Friday, 29 July 2011

Another request letter from HwLDP Reporters appears on Examination Page

Extract from request letter (total 7 pages) dated 29 July 2011:

The Scottish Government representation (reference 324) in relation to Policy 2 of the proposed Highland-wide Local Development Plan invites the reporters to examine whether, for each instance where the plan states that supplementary guidance is to be prepared, there is a sufficiently full and clear policy objective on which the guidance is to be based. In response to that invitation, Mr Maslin has made a preliminary examination of a number of the instances in question and requests further information.

More here

Thursday, 28 July 2011

Further Info Request from Reporters

Extract from letter dated 27 07 2011

The reporters have identified that further information, as listed below, should be
provided by the Highland Council

For each issue, the parties who made representations on that issue will be invited to
comment on your (THC's)response.

And we are supposed to keep up with this how?

You will have noticed that today has been a busy day in terms of posting; that is because I have recently received a few E newsletters and bulletins full of info.

There is an awful lot to digest and I suspect it might take all of us a while to do so.

Letter to Heads of Planning setting out SG position on applications to modify or discharge Section 75 planning agreements

Letter to Heads of Planning setting out SG position on applications to modify or discharge Section 75 planning agreements

Letter here

The Potential of Development Charges in The Scottish Planning System

The Potential of Development Charges in The Scottish Planning System

The financing of infrastructure is currently a key constraint to development and the report explores the potential of development charges to assist this situation.


This report provides the findings of a five month research study from Autumn 2010 to Spring 2011 on the potential of development charges in the Scottish Planning System;

The Communities Analytical Services team in Scottish Government commissioned the Study on behalf of the Directorate for the Built Environment;

The Study Brief sought a review of existing reporting and practice on other development charge models within and outwith Scotland. It then required a more focused look at various models for infrastructure funding which could be applicable in Scotland, with a request for the research team to try and focus in on preferred development charges models which are more likely to function well in Scotland.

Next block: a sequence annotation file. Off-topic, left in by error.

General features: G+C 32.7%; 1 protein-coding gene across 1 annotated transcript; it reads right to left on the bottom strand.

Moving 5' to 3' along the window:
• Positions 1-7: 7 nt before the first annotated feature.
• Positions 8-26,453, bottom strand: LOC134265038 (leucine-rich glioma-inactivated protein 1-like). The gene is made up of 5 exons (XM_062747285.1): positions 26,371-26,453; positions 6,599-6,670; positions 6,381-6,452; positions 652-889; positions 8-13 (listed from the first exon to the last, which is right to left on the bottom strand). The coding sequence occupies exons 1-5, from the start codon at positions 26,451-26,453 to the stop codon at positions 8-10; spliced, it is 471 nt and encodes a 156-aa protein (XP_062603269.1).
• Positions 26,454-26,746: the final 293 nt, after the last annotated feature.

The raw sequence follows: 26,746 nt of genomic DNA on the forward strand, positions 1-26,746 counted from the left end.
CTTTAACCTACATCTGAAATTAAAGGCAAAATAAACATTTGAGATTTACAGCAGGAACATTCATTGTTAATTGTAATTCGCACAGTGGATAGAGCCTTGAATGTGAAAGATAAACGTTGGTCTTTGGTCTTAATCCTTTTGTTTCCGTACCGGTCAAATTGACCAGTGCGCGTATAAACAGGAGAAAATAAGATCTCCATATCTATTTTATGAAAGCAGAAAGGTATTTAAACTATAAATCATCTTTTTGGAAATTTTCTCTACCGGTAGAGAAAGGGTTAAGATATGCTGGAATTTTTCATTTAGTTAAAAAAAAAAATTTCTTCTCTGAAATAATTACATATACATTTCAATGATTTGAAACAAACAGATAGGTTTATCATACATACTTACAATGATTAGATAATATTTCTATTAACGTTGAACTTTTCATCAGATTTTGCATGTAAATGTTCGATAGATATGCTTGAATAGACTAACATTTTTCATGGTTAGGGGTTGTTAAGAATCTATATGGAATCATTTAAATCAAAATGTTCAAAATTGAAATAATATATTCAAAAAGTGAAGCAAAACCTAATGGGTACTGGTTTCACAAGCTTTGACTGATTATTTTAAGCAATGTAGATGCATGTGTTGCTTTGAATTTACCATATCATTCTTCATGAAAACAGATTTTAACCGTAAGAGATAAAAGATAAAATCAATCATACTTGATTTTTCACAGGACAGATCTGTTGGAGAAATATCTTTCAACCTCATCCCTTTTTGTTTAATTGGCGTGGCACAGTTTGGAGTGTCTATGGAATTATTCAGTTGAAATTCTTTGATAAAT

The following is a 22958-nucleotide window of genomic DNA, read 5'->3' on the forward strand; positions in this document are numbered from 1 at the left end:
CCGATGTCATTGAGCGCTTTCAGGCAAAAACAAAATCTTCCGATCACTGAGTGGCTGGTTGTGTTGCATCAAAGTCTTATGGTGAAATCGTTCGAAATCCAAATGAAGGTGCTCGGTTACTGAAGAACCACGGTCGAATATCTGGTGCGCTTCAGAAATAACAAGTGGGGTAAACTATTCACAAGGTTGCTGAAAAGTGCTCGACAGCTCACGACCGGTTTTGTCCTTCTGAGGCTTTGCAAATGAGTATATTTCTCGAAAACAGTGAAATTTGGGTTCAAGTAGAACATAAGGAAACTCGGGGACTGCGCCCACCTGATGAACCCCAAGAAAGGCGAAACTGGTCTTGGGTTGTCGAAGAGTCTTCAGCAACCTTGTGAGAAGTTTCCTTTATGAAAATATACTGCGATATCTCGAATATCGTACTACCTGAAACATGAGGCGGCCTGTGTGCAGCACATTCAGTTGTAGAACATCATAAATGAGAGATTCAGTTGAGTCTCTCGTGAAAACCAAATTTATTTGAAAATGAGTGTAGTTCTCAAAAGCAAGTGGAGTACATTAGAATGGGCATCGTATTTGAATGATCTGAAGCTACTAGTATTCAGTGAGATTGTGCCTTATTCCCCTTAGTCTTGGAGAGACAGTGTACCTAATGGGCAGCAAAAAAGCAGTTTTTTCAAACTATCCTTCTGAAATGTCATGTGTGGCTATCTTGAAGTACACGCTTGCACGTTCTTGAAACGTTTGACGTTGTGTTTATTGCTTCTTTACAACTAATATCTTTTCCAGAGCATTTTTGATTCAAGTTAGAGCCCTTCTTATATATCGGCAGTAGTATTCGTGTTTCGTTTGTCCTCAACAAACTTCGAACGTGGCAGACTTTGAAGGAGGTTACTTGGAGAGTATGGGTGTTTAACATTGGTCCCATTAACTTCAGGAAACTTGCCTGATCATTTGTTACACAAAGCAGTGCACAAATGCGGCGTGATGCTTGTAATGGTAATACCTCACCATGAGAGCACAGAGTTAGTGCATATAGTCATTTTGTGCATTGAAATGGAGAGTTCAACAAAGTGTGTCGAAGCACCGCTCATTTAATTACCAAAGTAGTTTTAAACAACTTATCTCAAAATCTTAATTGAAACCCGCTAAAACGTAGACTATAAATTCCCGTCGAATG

The Report comes up with 10 recommendations

More here

Changing the Rules


This report analyses consultation responses to the Scottish Government proposals to change the rules that determine what type of householder development needs planning permission.

The findings of the consultation were generally supportive of the principal behind the legislation with a significant majority finding the new classes logical and workable. The majority (44 respondents from 52) felt that the granting of permission, and the new restrictions and conditions were clear and reasonable. New classes which separated enlargements from alterations/improvements were particularly welcomed as were new classes for hard standing, decking and flats. The provision of illustrations within the draft Circular was considered to be very useful in interpreting the regulations and was commented on by many in response to several of the questions within the consultation. There were concerns about some of the new definitions and concepts introduced in the draft Order and many respondents (31) provided a whole range of changes that they felt were necessary to improve the clarity, reasonableness, or application of the draft Order in their local circumstances. There were also significant concerns from some respondents (13) on whether the balance between reducing planning applications and amenity was correct. However, the overall picture was that with clearer definitions, detailed drafting changes, very good guidance and more illustrations the Order and new Classes could be sensible and workable.

More here

Renewables Route map

From Shepherd and Wedderburn E Bulletins:

Renewables Routemap – The challenges ahead

At the end of June, Energy Minister, Fergus Ewing launched an action plan to drive forward Scotland's renewables sector in the form of a Renewables Routemap. The Renewables Routemap outlines the steps which are required to take advantage of the economic potential of Scotland's rich green energy resource in order to meet the Scottish Government's world leading green energy targets... continues here

Planning and Archaeology

Planning advice note 2/2011

The new Archaeology PAN reflects 17 years of accumulated changes in the policy context, the statutory planning system, the key stakeholders and in archaeological practices. Like its 1994 predecessor (PAN 42) it provides advice to planning authorities and developers on dealing with archaeological remains. But it does so with a fresh emphasis which is proportionate to the relative value of the remains and of the developments under consideration.

This Planning Advice Note ( PAN) supersedes PAN 42 Archaeology - the Planning Process and Scheduled Monuments Procedures. It sits alongside Scottish Planning Policy (SPP)' Scottish Historic Environment Policy (SHEP) and the Managing Change in the Historic Environment Guidance Notes' which together set out the Scottish Ministers' policies for planning and the historic environment. This PAN is intended to inform the day-to-day work of a range of local authority advisory services and other organisations that have a role in the handling of archaeological matters within the planning process. It should be noted that there are specific controls for works directly affecting monuments scheduled under the Ancient Monuments and Archaeological Areas Act 1979. These are set out in SHEP and managed by Historic Scotland on behalf of Scottish Ministers.